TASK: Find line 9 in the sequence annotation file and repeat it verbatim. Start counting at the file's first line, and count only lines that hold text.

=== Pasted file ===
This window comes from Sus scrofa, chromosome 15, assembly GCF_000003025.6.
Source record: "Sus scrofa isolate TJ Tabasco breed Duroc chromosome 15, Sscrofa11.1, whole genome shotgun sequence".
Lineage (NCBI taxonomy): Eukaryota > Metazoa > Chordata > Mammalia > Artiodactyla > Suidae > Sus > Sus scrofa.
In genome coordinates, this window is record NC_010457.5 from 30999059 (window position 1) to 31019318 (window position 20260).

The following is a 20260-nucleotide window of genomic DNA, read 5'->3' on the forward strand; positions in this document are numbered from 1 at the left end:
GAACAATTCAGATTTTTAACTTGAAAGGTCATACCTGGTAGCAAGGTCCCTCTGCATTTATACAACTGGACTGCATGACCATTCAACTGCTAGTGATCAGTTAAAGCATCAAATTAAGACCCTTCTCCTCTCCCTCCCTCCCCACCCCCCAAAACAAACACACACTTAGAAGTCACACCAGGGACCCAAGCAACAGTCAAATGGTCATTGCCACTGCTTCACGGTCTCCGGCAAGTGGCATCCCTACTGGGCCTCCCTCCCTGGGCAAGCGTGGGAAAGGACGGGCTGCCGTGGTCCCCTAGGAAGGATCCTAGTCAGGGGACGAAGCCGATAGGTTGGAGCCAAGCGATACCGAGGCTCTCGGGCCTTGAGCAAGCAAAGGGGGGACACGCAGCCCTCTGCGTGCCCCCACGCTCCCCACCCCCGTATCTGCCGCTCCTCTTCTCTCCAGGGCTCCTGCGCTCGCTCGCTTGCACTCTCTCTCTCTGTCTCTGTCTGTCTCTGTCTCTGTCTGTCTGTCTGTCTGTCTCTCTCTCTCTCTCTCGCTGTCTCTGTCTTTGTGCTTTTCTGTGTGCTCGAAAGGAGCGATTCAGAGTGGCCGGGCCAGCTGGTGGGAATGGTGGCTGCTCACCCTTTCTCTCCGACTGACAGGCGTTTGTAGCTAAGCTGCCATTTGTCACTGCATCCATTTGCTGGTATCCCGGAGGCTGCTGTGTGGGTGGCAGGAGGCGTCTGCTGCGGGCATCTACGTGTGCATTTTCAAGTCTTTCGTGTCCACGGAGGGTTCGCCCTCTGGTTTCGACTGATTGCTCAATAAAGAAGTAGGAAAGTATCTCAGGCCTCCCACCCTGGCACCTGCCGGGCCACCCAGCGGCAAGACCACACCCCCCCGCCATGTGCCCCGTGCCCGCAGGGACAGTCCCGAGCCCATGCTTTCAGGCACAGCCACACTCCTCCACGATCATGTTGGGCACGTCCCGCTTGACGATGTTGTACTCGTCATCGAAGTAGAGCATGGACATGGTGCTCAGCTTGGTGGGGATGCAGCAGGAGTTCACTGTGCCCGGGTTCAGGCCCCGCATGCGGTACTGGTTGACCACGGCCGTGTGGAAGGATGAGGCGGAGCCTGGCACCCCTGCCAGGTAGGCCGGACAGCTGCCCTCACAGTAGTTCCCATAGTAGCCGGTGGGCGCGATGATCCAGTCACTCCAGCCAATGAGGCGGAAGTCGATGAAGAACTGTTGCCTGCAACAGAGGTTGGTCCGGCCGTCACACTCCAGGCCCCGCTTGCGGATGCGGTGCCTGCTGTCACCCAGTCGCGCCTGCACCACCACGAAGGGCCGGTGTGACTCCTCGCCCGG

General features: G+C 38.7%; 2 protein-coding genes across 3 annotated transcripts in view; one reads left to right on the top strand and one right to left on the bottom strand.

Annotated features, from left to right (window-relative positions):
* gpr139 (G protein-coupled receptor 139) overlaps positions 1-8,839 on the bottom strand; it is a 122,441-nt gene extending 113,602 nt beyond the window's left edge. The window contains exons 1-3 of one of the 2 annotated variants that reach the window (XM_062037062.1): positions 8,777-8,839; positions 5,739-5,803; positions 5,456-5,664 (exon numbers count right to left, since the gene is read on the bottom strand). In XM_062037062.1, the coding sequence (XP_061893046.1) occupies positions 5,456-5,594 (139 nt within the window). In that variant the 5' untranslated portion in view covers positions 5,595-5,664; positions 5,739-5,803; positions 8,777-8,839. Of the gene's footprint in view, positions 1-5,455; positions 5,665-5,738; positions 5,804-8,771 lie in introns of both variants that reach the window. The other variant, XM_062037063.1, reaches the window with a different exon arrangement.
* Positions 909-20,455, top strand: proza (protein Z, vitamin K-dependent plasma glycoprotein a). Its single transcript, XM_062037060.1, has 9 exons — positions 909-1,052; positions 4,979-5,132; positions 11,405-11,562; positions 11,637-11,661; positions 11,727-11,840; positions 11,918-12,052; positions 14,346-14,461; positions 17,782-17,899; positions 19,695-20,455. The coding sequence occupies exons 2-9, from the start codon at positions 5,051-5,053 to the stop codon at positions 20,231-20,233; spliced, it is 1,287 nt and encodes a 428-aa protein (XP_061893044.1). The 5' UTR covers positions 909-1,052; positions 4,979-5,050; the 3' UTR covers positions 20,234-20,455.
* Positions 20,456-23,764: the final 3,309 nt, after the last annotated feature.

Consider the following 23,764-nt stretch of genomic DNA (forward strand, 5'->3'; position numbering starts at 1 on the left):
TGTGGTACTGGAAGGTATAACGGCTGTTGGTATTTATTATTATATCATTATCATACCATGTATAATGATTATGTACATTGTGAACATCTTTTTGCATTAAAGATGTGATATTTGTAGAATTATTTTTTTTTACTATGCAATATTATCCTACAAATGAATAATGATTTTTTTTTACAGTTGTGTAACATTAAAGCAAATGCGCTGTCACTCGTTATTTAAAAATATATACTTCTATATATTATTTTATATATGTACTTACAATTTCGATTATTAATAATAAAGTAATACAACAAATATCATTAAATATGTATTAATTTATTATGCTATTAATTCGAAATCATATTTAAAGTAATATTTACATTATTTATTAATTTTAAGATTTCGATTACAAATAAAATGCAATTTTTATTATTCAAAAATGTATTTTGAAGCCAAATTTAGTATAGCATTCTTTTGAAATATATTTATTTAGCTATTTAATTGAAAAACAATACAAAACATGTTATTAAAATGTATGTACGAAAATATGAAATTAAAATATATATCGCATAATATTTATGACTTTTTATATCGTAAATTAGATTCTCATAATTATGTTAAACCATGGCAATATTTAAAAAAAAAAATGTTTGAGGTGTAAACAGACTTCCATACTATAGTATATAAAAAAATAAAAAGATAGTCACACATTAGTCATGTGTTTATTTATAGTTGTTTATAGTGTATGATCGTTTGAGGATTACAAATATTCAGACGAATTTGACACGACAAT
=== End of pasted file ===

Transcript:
* gpr139 (G protein-coupled receptor 139) overlaps positions 1-8,839 on the bottom strand; it is a 122,441-nt gene extending 113,602 nt beyond the window's left edge. The window contains exons 1-3 of one of the 2 annotated variants that reach the window (XM_062037062.1): positions 8,777-8,839; positions 5,739-5,803; positions 5,456-5,664 (exon numbers count right to left, since the gene is read on the bottom strand). In XM_062037062.1, the coding sequence (XP_061893046.1) occupies positions 5,456-5,594 (139 nt within the window). In that variant the 5' untranslated portion in view covers positions 5,595-5,664; positions 5,739-5,803; positions 8,777-8,839. Of the gene's footprint in view, positions 1-5,455; positions 5,665-5,738; positions 5,804-8,771 lie in introns of both variants that reach the window. The other variant, XM_062037063.1, reaches the window with a different exon arrangement.